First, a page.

Though the human genome has been sequenced, scientists are still trying to figure out how the accomplishment can help people, for example, how it can be used to treat disease. As University of Massachusetts Amherst geneticist Jacob Mayfield notes, "It was easy to think of the human genome as the big prize, but what we realize now is, it's just a foot in the door."
"What we're beginning to understand is that the information we're interested in knowing lies in comparisons between genomes," he adds. As society moves to personalized, genome-based medicine, "much work remains for us to grasp what it is that we know. As we uncover new variations at the DNA level, we have to address their consequences. To learn what genetic differences mean to the whole organism, we have to find ways of asking about function. Because the way genes interact to cause traits like red hair isn't understood, let alone how they cause disease!"
To tackle this and make a difference in a human disease, he and colleagues at the University of California Berkeley devised a technique for testing the consequence of variant human gene alleles (alternative sequences of a single gene) by moving them into yeast cells. Once swapped into yeast, colony growth can be compared to reveal functional differences. The technique is reported in the current issue of Genetics.
For this study Mayfield's team first used DNA sequence databases to select variant gene sequences that tested positive for the metabolic disease homocystinuria, which can cause a range of mild to severe symptoms such as blood clots, mental retardation and other problems. Deficiencies in a gene called Cystathionine-beta-synthase (CBS) are often the cause. Because early intervention for homocystinuria can eliminate severe symptoms, newborn screening began in the 1970s.
The researchers selected CBS gene sequences from 84 patients and made a piece of recombinant DNA that matched the patient's sequence using a process called site-directed mutagenesis. Each gene differed from the others at a single DNA position. "So in each case among the 84, we know there is a patient who had this exact change, accompanied by mild to severe disease," Mayfield explains.
Next, the researchers transferred each of the variants into a yeast cell, yielding 84 yeast strains that differed at only a single place in the CBS gene. A control strain containing the fully functional major allele of the CBS gene was constructed for comparison.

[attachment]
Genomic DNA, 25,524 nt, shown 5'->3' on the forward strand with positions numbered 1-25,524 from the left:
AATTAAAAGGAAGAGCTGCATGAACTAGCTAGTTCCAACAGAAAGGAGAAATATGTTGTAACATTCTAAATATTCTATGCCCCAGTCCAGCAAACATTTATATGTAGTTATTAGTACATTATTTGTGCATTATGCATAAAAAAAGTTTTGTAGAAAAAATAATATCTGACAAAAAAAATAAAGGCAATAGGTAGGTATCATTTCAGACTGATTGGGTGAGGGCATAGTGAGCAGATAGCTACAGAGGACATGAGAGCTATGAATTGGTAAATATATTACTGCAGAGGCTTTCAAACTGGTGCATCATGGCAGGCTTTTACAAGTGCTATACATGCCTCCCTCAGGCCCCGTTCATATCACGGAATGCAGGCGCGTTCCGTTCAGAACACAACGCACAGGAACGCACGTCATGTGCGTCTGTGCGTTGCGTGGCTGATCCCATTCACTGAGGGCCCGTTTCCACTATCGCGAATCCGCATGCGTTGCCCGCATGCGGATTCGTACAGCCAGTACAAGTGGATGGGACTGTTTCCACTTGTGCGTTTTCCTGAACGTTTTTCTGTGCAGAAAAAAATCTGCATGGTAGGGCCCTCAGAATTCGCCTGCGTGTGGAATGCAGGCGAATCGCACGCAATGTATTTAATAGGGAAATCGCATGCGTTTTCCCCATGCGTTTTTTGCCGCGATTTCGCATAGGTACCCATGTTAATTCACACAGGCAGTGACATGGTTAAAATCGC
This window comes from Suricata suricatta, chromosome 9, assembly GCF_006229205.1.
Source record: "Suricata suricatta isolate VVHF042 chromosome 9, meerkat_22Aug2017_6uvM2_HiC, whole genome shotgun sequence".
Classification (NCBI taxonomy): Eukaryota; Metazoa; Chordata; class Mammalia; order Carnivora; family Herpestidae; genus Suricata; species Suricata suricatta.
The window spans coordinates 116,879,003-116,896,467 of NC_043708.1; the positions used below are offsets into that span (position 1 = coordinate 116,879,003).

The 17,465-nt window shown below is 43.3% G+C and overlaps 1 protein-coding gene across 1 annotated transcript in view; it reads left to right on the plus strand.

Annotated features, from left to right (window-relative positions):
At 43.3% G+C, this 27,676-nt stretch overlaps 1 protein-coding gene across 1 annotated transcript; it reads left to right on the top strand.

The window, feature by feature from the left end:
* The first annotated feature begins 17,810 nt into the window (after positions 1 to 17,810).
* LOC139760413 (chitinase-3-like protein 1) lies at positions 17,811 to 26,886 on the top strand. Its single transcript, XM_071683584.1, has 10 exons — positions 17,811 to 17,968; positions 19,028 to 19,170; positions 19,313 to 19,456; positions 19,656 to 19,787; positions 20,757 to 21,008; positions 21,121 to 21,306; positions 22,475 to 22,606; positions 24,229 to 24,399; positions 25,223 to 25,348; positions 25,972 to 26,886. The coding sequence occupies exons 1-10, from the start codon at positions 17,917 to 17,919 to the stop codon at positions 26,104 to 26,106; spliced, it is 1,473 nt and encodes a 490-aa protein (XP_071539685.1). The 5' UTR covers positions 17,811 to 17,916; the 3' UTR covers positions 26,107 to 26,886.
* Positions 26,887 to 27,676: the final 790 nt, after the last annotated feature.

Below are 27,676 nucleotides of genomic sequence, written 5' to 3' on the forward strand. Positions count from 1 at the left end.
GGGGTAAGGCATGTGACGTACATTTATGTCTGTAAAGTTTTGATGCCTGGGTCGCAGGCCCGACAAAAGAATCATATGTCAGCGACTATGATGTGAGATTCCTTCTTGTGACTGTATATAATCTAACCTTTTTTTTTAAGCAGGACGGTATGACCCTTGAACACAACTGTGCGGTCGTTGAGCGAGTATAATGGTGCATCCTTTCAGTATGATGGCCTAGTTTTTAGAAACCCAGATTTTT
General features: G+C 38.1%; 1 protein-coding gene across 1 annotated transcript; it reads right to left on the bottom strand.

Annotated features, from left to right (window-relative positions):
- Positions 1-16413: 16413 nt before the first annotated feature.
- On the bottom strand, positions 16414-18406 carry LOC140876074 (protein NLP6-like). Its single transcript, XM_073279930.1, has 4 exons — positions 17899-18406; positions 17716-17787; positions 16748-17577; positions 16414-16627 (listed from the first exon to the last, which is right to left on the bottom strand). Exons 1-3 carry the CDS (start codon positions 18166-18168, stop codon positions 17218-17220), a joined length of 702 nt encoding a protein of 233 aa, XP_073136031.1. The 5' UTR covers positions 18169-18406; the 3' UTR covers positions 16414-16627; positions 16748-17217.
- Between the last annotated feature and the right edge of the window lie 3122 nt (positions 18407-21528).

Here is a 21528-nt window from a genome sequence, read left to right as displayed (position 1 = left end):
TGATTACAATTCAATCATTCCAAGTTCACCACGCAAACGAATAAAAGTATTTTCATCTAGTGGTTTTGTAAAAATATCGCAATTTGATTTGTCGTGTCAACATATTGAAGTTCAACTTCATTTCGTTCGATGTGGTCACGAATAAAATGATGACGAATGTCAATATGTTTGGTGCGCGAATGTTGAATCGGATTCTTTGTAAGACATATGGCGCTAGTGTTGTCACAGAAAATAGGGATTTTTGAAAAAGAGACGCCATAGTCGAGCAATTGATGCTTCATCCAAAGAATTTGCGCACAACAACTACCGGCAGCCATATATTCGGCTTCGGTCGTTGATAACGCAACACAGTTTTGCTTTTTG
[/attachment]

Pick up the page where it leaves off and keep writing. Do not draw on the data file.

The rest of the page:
"Once we put an allele into yeast we can conduct experiments to ask whether it's functional or not by growing the colonies, both in dishes and in liquid culture," the geneticist explains. A mildly mutated allele may allow yeast cells to grow normally, but severely mutated cells fail to grow at all. Many variants function somewhere in between. "When you know where two sequences differ, you can start to identify changes that affect biological function from those that don't," he says.
But "the really interesting and exciting part of this project is what we learned about treating the disease," Mayfield adds. Some homocystinuria patients respond to simple vitamin B6 supplementation, while others require severe dietary restriction to avoid disease symptoms. In a series of experiments with yeast in liquid culture, the researchers added different levels of supplemental vitamin B6 to the 84 disease alleles and found that 37 percent of the alleles were functional or could be rescued by vitamin B6. "In the clinic, then, you can expect the patients with these alleles to respond to B6 treatment," the geneticist explains.
"This method gives us information about allele function and is applicable to other disease genes. Metabolic diseases and proteins that need vitamin co-factors are amenable to similar studies. Our findings indicate clearly that sequences alone can't tell the full story. This is a first step in gaining information from the genome to move toward a treatment. We can't claim to cure the disease, but it is good news."
This study was funded by the Howard Hughes Medical Institute as part of a larger project at UC Berkeley to design an entry-level biology curriculum that included discovery-based learning. It was performed in part by undergraduates mentored by Mayfield, who feels it is extremely important that university-level science courses begin to teach the next generation techniques they will need to make sense of natural variation in gene sequences and the difference between natural variation and disease.
"Right now, our ability to generate DNA sequences is far ahead of our ability to understand it," he notes. "We're going to see in our personal genome sequences that each of us has variations in disease genes. We must not panic. In this study, even in the extreme case of sequences from patients with a disease, we saw that some variants were coincidental, not causal, while others were treatable. We need to develop a suite of tools like this to help us investigate which alleles are functional and which are not, before we can comprehend the human genome."
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